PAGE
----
I mourn the exponential decline of books, reading, thinking with words... the remorseless fading of literature as an intimate island for the private self. Exponential decline? Yes. Terrifying? To a writer and reader, yes. As the editor of this magazine, which is a 'print' magazine on the Web and labors its focus on writing and reading, the visage is rather dim.
The hope of galloping technology, though not so immediately galloping, continues to emerge. It is the great 'black & white' hope.
It may save us from the lurid no-nothingness of environmental religions, the immoral moralities of fairy-tale religions, the consuming obesity of over-population.
And then again it may not.
Despite rumors and misinformation to the contrary, Thai people read books, more than most other populations. Given the arguable quality of the
Thai education system and the hardships that prevail among the population particularly in the rural areas, books and the joy of reading remain a favorite pastime.
In a Thai village, a few years ago, I sat in a little, outdoor bar in the heat of the afternoon, drinking a cold beer. Sitting next to me, a
villager, a farmer, taking a break. Between my broken Thai and his fractured English, we managed a reasonable conversation. At one point, he reached into his shoulder pack to get a
cigarette and a book fell out. It was a paperback, yellowed and dog-eared. He told me it was a novel by a famous Thai writer and he carried it around with him for the past 20
years. Why? Because the book was a friend, which made the writer a friend and they were always there when he needed them. He smiled when he said that, and so did I. There was
nothing embarrassing about this personal moment.
Recent surveys show that less than 45% of the U.S. population read books (or magazines or newspapers, for that matter). The numbers are similar
in Europe and much higher in many other countries. The obvious and most demeaning factor is the explosion of media—the pixel is replacing the ink drop.
The internet, in its quick-fix, here and there way of comprehension doesn't lend itself to reading books. Amazon and Sony notwithstanding,
the experience of reading a book on a screen is like dining alone in a delicious Italian restaurant—the intimacy of sharing is missing, in this case, the sharing of your mind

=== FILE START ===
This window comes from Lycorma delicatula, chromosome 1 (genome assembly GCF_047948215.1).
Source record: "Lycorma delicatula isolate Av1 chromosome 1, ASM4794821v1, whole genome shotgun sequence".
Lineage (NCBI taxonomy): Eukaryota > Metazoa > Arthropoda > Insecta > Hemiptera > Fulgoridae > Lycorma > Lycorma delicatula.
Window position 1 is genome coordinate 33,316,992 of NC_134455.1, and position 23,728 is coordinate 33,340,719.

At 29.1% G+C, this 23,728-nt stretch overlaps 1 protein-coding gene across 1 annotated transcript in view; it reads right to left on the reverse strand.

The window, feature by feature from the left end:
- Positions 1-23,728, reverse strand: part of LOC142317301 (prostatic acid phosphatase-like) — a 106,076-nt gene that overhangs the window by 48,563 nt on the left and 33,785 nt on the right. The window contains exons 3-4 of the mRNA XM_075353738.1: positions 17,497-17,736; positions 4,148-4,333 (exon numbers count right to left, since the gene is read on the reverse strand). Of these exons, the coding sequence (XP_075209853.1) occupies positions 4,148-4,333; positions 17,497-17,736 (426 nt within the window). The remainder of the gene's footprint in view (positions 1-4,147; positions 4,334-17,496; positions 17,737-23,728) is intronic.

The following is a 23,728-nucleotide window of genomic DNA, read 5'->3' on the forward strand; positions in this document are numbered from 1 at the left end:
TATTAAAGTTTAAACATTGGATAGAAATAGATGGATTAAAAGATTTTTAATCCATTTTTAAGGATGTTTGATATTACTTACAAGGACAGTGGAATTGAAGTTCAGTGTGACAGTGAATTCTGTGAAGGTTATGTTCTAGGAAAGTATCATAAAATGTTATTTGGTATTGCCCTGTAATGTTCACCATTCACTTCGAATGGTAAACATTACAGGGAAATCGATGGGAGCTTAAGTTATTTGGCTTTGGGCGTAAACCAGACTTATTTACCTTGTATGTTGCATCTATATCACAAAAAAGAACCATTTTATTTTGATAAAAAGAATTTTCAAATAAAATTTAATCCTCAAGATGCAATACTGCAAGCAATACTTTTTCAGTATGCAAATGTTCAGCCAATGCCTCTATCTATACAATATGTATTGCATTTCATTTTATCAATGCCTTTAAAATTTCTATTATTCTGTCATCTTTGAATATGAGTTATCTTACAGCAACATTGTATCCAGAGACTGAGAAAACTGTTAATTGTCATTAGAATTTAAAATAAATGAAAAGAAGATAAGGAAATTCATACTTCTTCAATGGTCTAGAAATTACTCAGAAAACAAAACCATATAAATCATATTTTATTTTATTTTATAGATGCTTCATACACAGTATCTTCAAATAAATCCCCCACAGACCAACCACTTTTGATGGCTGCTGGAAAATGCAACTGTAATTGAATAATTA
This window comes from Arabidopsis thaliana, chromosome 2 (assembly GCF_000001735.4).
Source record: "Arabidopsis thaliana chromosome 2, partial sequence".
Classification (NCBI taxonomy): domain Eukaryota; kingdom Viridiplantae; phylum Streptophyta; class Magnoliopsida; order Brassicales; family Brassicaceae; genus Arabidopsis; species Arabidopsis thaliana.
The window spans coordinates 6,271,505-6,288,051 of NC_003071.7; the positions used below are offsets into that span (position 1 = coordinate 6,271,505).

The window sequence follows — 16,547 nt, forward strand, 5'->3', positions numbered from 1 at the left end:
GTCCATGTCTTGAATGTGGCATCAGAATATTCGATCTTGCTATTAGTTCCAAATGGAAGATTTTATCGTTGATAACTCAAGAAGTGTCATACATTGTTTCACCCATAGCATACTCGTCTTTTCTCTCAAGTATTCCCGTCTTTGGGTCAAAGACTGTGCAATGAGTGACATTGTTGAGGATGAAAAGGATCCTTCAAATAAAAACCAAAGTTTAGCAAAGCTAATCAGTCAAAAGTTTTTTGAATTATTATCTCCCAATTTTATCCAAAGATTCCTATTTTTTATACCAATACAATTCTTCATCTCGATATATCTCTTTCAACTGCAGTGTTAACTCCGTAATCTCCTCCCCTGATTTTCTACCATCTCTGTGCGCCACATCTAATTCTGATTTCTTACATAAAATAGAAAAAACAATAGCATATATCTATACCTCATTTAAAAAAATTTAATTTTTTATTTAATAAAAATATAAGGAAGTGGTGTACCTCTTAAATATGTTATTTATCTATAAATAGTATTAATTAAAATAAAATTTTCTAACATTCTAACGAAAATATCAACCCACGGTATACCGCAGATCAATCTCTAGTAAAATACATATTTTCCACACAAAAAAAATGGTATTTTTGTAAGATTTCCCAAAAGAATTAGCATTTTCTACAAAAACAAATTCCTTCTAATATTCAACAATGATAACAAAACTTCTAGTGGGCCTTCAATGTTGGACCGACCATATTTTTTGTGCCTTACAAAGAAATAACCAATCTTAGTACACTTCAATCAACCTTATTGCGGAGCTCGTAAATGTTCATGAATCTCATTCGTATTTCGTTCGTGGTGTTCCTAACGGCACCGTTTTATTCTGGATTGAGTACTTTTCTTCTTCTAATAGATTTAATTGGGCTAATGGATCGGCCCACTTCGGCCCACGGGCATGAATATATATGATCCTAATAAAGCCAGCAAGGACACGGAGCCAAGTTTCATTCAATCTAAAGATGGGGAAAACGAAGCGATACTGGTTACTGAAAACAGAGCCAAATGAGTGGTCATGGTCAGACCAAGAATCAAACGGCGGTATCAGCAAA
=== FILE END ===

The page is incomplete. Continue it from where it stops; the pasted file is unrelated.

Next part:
with the mind of the writer. You can't get through the glass. As with all screen media activities, you're passive, sitting there as the display takes you along. With a
printed book, you can touch each page with its not-perfect paper and its not-perfect ink. To experience a printed book, you have to join it, it doesn't do it for you the way a
screen image does. You and the writer talk to each other and share, almost as if you and the writer were in the same room. You don't need an on-off switch or batteries or
protocols or rules. You just need light and quiet privacy. And if you're visually impaired, you have the voice of a reader, holding a book, almost as if it were the voice of
This may all seem a bit odd coming from me as you read what I write on a screen. Scene4 is an electronic publication, designed as a print
publication but presented now only on the Web and not by choice. A few years ago, a group approached Aviar proposing investment financing to take this magazine back into printed
distribution. Given its worldwide readership and the idiosyncrasy of its content, they believed that it should again have a printed edition and that it would make a profit (which
was equally important to them). After much discussion and some irreconcilable editorial differences, they realized that only 50% of the readership was in the U.S. and reading was
on the decline. It deserved a print edition, said they, but who would eventually read it?
This is not a "luddite" tainted treatise. I find evolution and the evolution of technology exciting, thrilling, rich with hope and a
vista of personal freedom. And I believe that the book will evolve and maintain its place as one of the grand devices of human history. To that I offer a vision. It's not just
science fiction. Isn't all science fiction until it's not? Just think of describing a movie to Cicero or a mobile phone to Alexander Pope.
In the relatively near future, perhaps, you will be able to hold and read a book, page for page, printed in a medium that will allow you to
make your book as small or as large as you like and with any material feel you desire.
It will be opaque or transparent... you will be able to see all pages including both the front and the back of any page at any time.
You will be able to make a page as large as a wall, free standing, so that you can walk along as you read and step through it to read another
You will be able to walk into a book, touch the words, listen to the words, read the words, remember the words. The variations will be almost
unlimited and yours alone.
All with the privacy and the intimacy of a written, printed book… just your mind and the mind of the writer.
Try describing that to Gutenberg.